• Focus on skills development. Many states use their SNAP E&T programs to provide basic social service supports and to place recipients in the first available jobs. While still providing some of these supports, Washington State has focused more on broader skill development so that trainees are equipped to succeed in the workforce over the long-term.
  • Partner with local training providers, ensuring that training is relevant to local job market. In Washington, the state has worked in close partnership with local training providers, helping ensure that the training offered is directly relevant given the local labor market. This also helps ensure that SNAP E&T supports are not duplicative of existing training efforts but rather are used to expand upon them.
  • Develop careful funding plan that includes “third party matches.” In addition to using public funding towards meeting the 50/50 funding match requirements, Washington State has been effective in using existing private spending through non-profit training providers as “third party matches.” Developing this somewhat complex funding arrangement took time and effort but has paid off in terms of significantly higher federal reimbursement rates.
  • Work closely with community colleges. Community college programs that are specifically for SNAP recipients can count towards local 50/50 matching requirements. Washington has worked closely with local community colleges and included them in their detailed SNAP E&T plans.
  • Include support services for trainees. Washington included in its program support services like child care and transportation for SNAP trainees. Not having these supports can be a real barrier to success, especially for longer-term skill building programs like those at community colleges. Fortunately, SNAP E&T includes transportation and child care as costs that are 50 percent reimbursable.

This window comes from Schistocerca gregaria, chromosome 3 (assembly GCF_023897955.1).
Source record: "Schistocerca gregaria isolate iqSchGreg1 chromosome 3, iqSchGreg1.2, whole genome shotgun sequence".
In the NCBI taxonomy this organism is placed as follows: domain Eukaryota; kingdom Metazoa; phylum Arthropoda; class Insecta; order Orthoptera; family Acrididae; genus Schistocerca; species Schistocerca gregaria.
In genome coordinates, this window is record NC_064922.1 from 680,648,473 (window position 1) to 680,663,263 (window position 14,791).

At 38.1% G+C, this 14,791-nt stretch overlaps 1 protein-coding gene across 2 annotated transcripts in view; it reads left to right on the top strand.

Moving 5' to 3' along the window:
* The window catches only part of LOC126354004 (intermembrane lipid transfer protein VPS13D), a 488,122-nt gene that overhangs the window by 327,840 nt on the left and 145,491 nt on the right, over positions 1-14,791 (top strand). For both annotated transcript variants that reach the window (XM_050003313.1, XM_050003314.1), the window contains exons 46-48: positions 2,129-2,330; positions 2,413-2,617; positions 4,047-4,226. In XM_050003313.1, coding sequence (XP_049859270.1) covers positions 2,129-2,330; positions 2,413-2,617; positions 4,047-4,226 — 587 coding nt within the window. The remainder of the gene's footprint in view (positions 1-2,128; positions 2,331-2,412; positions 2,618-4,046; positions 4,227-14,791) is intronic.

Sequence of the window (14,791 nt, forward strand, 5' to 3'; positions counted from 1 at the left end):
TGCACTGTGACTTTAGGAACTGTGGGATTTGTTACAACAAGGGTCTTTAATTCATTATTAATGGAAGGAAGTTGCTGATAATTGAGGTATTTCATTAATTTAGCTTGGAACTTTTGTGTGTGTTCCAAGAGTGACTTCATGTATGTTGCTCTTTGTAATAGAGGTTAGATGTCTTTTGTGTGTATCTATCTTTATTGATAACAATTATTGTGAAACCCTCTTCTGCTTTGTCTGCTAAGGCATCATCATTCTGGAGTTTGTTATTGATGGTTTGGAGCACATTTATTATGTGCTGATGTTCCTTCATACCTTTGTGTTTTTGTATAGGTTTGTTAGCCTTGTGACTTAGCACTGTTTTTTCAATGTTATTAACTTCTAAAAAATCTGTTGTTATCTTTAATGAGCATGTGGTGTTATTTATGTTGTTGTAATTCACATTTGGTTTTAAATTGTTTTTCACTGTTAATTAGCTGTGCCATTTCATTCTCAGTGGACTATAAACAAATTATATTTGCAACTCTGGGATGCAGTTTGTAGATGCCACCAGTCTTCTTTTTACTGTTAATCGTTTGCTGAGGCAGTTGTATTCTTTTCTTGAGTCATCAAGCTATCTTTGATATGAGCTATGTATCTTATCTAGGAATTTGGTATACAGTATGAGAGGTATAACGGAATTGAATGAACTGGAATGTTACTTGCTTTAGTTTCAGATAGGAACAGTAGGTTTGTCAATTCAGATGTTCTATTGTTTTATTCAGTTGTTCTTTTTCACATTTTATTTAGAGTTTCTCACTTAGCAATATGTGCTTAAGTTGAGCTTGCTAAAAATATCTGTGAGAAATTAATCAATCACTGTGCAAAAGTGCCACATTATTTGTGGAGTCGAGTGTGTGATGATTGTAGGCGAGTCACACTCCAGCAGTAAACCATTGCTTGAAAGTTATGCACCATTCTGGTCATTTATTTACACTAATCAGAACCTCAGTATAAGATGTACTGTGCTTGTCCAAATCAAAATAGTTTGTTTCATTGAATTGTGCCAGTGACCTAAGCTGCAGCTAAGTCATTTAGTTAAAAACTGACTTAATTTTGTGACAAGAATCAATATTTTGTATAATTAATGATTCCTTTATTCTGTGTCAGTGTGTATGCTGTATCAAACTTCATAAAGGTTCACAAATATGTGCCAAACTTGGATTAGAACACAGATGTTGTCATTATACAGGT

Next steps in Massachusetts

Over the past year, a group of staff from the Department of Transitional Assistance, workforce training providers, community colleges, and grassroots advocates has come together to develop a plan for leveraging more 50/50 funding in order to expand and improve our existing SNAP E&T program. And with the new SNAP to Skills technical assistance project this group now has support from the Seattle Jobs Initiative and the USDA Food and Nutrition Service Office of Employment and Training (OET). Developing such a plan won’t be easy as it requires ongoing cross-sector collaboration, detailed financial planning, and likely some up-front state and local investments. But there is a real opportunity here to better support low-income SNAP recipients in developing the skills to succeed in our state’s ever-changing economy.


1USDA Food and Nutrition Service’s ABAWD webpage: http://www.fns.usda.gov/snap/able-bodied-adults-without-dependents-abawds

2SNAP caseload data from USDA Food and Nutrition Service’s SNAP caseload webpage: http://www.fns.usda.gov/pd/supplemental-nutrition-assistance-program-snap. SNAP E&T spending information from USDA administrative spreadsheet, in response to request.

3Seattle Jobs Initiative report, Washington State’s Basic Food Employment & Training Program, June 2014. Page 67

4National Skills Coalition 2014 Farm Bill Summary, Supplemental Nutrition Assistance Program Employment & Training (SNAP E&T), February 2014. Page 1

6Seattle Jobs Initiative report, Washington State’s Basic Food Employment & Training Program, June 2014. Page 67